Conventional wisdom says that buildings are a sprawling, untamable black hole for energy. But a new analysis of federal data shows that the U.S. buildings sector has made enormous strides in efficiency over the last six years -- potentially eliminating the need to build any new power plants to support growth in the sector through 2030.
When sustainable architecture guru Edward Mazria looked at the EIA's latest Annual Energy Outlook, he noticed two surprising things: one, that 2030 projections for building energy consumption continue their steep decline; and two, that America plans to add over 60 billion square feet of new buildings by then. So even as a huge portfolio of new buildings is constructed in the next two decades, the energy needs in those buildings will be low enough to prevent the need for any new power plants to service them, concluded Mazria.
"There is no longer any need to build power plants to meet growth in the buildings sector," said Mazria. "This is a monumental shift."
In the EIA reference case outlined below (assuming no technological or policy changes), demand for new electricity capacity doesn't reach 2013 levels until about 2025. In the two other scenarios, assuming the building sector -- which accounts for 73 percent of electricity use -- makes either modest or strong improvements in efficiency, there is a wide range of potential to actually shut down plants.
The "high demand" and "best available demand" scenarios are looking increasingly likely. EIA projections for building energy consumption have been shifting downward since 2005.
Even more strikingly, if architects and builders were to implement "best available demand technology" on new projects and renovations, they could cut demand in buildings by more than eight quadrillion BTUs of energy and reduce the equivalent of 145 gigawatts of power plant capacity. Considering that agencies like EIA consistently underestimate technological change in the efficiency and renewable energy sectors, it's quite feasible that the sector follows a more aggressive downward trajectory, as shown in the following figure.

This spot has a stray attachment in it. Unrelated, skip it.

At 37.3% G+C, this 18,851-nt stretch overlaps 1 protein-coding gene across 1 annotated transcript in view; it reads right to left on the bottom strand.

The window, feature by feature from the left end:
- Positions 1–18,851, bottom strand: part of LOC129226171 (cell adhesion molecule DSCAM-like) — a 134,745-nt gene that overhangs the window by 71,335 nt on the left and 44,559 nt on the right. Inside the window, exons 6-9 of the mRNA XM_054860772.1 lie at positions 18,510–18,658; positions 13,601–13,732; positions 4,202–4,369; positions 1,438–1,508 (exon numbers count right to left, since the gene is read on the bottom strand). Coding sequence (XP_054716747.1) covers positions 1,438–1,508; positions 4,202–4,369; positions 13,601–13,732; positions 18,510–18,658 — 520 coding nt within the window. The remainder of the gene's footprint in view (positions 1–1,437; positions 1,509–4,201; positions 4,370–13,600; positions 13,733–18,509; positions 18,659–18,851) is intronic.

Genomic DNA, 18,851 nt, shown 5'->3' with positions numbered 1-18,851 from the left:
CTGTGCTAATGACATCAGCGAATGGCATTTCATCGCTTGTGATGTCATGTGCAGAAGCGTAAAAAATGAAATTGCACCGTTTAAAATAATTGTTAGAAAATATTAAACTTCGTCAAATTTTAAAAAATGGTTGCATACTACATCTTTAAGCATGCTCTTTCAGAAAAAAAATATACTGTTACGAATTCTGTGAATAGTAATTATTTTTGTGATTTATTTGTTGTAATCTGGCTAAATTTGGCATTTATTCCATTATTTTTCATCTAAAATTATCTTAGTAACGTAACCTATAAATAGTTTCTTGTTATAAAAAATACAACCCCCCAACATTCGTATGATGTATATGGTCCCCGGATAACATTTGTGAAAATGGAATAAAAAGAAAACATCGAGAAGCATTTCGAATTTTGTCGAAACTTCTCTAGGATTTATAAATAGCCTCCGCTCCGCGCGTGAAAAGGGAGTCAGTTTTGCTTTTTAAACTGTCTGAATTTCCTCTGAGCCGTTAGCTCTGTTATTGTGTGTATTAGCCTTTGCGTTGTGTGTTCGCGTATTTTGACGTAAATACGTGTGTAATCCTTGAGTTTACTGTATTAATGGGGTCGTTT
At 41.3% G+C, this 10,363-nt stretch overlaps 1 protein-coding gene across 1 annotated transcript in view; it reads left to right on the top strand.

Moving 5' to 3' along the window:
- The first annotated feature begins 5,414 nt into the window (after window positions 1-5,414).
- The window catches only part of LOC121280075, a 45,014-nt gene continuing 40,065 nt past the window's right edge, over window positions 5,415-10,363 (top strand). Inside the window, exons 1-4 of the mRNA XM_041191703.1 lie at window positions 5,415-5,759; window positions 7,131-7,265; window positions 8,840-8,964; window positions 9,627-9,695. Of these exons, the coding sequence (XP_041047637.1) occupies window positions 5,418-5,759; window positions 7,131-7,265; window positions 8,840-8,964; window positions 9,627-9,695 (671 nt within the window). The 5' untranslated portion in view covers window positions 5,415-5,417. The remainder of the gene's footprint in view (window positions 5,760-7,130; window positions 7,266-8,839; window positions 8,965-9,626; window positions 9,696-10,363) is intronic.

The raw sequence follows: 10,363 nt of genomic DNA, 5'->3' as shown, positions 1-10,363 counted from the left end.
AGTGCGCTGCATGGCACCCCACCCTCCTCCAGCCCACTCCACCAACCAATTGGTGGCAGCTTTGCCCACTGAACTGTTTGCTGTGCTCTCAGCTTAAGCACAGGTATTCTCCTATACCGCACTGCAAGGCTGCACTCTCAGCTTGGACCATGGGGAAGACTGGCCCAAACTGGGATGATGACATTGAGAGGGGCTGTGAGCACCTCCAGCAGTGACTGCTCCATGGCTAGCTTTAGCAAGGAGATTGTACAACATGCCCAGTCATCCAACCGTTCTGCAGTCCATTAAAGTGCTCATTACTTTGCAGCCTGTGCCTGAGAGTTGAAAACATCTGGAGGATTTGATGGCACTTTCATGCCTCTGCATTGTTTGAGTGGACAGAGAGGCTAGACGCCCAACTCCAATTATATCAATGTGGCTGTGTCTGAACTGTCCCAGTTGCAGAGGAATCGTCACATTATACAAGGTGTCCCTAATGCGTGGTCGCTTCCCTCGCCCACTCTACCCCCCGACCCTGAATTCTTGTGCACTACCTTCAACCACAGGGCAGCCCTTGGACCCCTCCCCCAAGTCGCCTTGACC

The reality, however, is that hundreds of gigawatts of new power plants will still get built to replace retiring plants and service other areas of the economy. But Mazria's analysis shows that buildings are becoming an increasingly smaller factor in that growth.
In 2002, very few people were paying attention to energy consumption in the built environment. But interest in the sector piqued when Mazria founded the group Architecture 2030 and started raising awareness about the fact that buildings account for nearly 50 percent of U.S. energy consumption.
Three years later, Mazria created the Architecture 2030 challenge that set targets to make new buildings carbon-neutral by 2030. Those targets essentially mirror the EIA's "best available technology" scenario. The 2030 challenge, along with the rapid growth in the U.S. Green Building Council's LEED rating system, helped thrust buildings into the discussion around climate change and a transition away from fossil fuels.
"Before 2006, everyone thought SUVs were the problem. You couldn't find an article on buildings. Then the buildings sector finally came onto the scene, and now you can't get away from it," said Mazria.
Mazria hopes Architecture 2030's latest analysis will once again transform the way people think about energy use in the built environment.
"This is huge. I don't think people truly understand what just happened," said Mazria. "We have essentially created a moratorium on new power plants through efficiency gains in the built environment. We are already beating the targets that we set six years ago."
This is the second piece of surprising news in the efficiency industry. Last week, analysts at CO2 Scorecard concluded that economy-wide efficiency efforts were responsible for three-quarters of the carbon dioxide emissions reductions in 2012 -- not natural gas, as was commonly thought.